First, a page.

Going Plain

Old wooden pews in front of a window looking out onto a garden at a Quaker Meetinghouse in Coanwood, England.

“Quaker Meeting House, Coanwood” by Akuppa John Wigham, cc-by

On and off through my adult life, I’ve been carrying what Quakers call a ‘leading’ –a spiritual calling–to take up Quaker Plain Dress. In college, I did an independent study on Plain Dress that involved taking it up for a while, and I came this close to committing to it as a lifestyle. Plain Dress was very grounding, for me. I don’t want to get too theological about it at the moment, but suffice it to say that it helped remind me of the person that I wanted to be. In a bunch of little ways, it made it easier for me to live my Quaker values.

I laid the leading aside at the time because plain dress is a big commitment when you’re trying to break into the workforce, especially in a tough economy. But I always told myself I’d revisit the leading if my circumstances changed. Over the years since, the leading has revisited me quite a lot. My bookmarked plain dress resources made their way into my browser history every few weeks.

My professional circumstances have indeed changed, and pretty significantly. I’m now in a profession where employee dress codes are practically unheard-of. But even if I was still working in a formal office environment, I’ve come to a place where I think I’d try to make it work anyway. Among Friends, a leading isn’t a thing you necessarily want to do; it’s a thing God is telling you to do. I’ve been answering that call with “okay, but later.” And while I wasn’t looking, I arrived at later. It’s time.

I’ve started putting together a ‘look board’ to work off of as I construct my plain wardrobe. Since I’m making my own clothes, I have a lot of leeway in coming up with a style that works for me. What I’ve settled on is a fusion of traditional plain styles and what Quaker Jane calls “modern plain.” I’m trying for a look that is identifiably plain, but still modern enough that it’s not going to cause problems for me as a woman in the Tech industry.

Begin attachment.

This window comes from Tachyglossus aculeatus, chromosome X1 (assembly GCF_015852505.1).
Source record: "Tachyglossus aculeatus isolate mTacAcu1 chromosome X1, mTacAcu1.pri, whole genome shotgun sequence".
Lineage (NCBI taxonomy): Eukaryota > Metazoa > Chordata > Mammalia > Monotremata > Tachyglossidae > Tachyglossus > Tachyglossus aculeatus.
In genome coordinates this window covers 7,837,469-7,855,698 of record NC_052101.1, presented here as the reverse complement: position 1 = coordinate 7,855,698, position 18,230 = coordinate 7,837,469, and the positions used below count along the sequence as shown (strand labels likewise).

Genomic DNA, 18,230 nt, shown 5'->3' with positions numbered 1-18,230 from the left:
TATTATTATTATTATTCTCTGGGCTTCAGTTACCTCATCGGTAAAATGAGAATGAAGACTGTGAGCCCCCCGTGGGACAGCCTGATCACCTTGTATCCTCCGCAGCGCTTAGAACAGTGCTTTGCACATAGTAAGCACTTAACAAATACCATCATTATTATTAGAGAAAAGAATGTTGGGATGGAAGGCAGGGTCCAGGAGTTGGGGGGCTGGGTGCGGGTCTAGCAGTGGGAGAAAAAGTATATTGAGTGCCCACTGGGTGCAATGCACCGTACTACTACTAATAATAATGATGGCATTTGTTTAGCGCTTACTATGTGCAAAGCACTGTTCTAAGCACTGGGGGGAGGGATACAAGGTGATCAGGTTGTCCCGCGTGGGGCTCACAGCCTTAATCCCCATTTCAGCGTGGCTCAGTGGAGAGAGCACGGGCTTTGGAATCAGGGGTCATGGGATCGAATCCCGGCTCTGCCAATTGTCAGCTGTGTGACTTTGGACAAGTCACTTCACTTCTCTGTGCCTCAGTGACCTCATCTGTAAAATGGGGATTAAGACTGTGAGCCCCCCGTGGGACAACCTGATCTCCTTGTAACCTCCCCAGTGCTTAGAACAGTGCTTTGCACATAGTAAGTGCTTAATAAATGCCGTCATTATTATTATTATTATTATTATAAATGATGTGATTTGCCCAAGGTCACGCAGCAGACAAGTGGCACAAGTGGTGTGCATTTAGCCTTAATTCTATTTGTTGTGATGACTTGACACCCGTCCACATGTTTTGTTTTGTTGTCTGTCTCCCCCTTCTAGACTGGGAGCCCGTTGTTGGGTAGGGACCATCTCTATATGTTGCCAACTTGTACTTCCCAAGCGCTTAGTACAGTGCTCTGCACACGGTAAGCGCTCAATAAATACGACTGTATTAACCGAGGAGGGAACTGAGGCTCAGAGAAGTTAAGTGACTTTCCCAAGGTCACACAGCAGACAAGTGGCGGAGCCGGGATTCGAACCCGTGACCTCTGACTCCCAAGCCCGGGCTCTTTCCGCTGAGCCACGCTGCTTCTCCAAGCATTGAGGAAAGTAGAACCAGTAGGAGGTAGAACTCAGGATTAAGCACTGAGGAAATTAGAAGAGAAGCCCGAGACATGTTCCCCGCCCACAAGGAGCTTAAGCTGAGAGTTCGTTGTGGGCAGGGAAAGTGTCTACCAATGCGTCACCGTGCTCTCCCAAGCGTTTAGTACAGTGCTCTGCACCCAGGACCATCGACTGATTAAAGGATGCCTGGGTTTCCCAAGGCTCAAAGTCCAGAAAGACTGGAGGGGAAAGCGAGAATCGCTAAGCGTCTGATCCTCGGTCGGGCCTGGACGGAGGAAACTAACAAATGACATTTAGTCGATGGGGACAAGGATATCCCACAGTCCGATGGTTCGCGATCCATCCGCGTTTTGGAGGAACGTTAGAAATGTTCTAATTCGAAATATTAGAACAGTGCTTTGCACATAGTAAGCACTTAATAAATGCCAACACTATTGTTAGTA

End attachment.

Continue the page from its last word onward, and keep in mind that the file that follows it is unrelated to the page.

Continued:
So I’m off to go buy some fabric. I’m pretty excited.

This entry was posted in Blog and tagged , . Bookmark the permalink.

3 Responses to Going Plain

  1. patrice wassmann says:

    I just found your blog today and was excited to read this post. I too am trying to change my wardrobe, not to “plain” exactly, but very simple and homemade as much as possible. It is quite a spiritual discipline, which has surprised me! I hope to hear more about how this is going for you. Do you plan on wearing any type of head covering? That is a VERY hard one for me!

  2. Brittany says:

    Plain dress has been an on-and-off interest for me as well. At times very intense. Then feminism became more intense about a year ago. That is not to say that I think they are incompatible at all; in fact I think there’s a very significant intersection. But I think there is that constant niggling bother for Plain-interested feminists, and headcovering tops it off. And in the past year my thoughts have shifted towards feminine-style clothing *not* being as value-neutral as I previously thought. All my wardrobe plans thus far have been dress-centered, so I feel like I’m back at square one. However, this is one of the benefits of modern Plain–you are an active creator and can make it fit your values. Would you be willing to share your thoughts about the interplay between your Plain and your feminism?

  3. annalee says:

    Patrice and Brittany:

    Thanks for commenting! I do have thoughts on how plain dress fits in with feminism. I’ll try to get together a blog post on the subject. But the short form is that plain dress–and yes, covering–are ways of asserting bodily autonomy. In a culture where people assume that any woman existing in public must be there to draw the male gaze, plain dress and covering are one way of saying “my body is not your business.”

    Everyone should have that freedom, of course. I reject the notion that women should have to dress any particular way to avoid being treated like their body is a commodity for public comment and consumption, and as I transition into plain dress, I worry that I will be contributing to the idea that women who don’t cover up are somehow courting harassment, or putting themselves on display.

    I expect my thinking on this will evolve over time, so I’m reluctant to make any hard-and-fast statements. But for me, right now, I see covering as a feminist act–a way of asserting autonomy over my own body and rejecting the male gaze.

Comments are closed.